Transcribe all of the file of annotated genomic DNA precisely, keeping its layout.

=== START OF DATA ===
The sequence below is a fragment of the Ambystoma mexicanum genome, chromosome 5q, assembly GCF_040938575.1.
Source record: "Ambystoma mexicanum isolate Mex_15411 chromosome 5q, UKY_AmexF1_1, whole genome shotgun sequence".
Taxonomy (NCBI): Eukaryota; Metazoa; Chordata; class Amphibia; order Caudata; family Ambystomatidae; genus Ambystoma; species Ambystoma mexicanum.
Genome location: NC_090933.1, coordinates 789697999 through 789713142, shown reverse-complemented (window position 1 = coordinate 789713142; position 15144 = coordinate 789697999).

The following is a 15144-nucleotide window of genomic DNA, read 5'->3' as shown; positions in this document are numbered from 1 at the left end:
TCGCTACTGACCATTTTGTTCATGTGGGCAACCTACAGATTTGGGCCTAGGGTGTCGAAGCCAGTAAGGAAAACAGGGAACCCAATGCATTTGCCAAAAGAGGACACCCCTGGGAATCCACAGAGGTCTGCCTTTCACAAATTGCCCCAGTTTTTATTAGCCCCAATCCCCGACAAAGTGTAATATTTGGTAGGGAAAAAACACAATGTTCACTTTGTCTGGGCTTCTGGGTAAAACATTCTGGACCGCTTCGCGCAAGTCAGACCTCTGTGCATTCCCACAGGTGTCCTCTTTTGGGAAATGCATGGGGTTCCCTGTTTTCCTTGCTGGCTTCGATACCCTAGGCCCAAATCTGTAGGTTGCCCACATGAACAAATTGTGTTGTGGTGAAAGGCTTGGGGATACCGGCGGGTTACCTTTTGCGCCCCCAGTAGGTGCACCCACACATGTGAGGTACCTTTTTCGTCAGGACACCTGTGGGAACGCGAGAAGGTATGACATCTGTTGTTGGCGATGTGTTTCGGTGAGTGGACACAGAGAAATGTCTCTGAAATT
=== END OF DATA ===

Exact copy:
The sequence below is a fragment of the Ambystoma mexicanum genome, chromosome 5q, assembly GCF_040938575.1.
Source record: "Ambystoma mexicanum isolate Mex_15411 chromosome 5q, UKY_AmexF1_1, whole genome shotgun sequence".
Taxonomy (NCBI): Eukaryota; Metazoa; Chordata; class Amphibia; order Caudata; family Ambystomatidae; genus Ambystoma; species Ambystoma mexicanum.
Genome location: NC_090933.1, coordinates 789697999 through 789713142, shown reverse-complemented (window position 1 = coordinate 789713142; position 15144 = coordinate 789697999).

The following is a 15144-nucleotide window of genomic DNA, read 5'->3' as shown; positions in this document are numbered from 1 at the left end:
TCGCTACTGACCATTTTGTTCATGTGGGCAACCTACAGATTTGGGCCTAGGGTGTCGAAGCCAGTAAGGAAAACAGGGAACCCAATGCATTTGCCAAAAGAGGACACCCCTGGGAATCCACAGAGGTCTGCCTTTCACAAATTGCCCCAGTTTTTATTAGCCCCAATCCCCGACAAAGTGTAATATTTGGTAGGGAAAAAACACAATGTTCACTTTGTCTGGGCTTCTGGGTAAAACATTCTGGACCGCTTCGCGCAAGTCAGACCTCTGTGCATTCCCACAGGTGTCCTCTTTTGGGAAATGCATGGGGTTCCCTGTTTTCCTTGCTGGCTTCGATACCCTAGGCCCAAATCTGTAGGTTGCCCACATGAACAAATTGTGTTGTGGTGAAAGGCTTGGGGATACCGGCGGGTTACCTTTTGCGCCCCCAGTAGGTGCACCCACACATGTGAGGTACCTTTTTCGTCAGGACACCTGTGGGAACGCGAGAAGGTATGACATCTGTTGTTGGCGATGTGTTTCGGTGAGTGGACACAGAGAAATGTCTCTGAAATT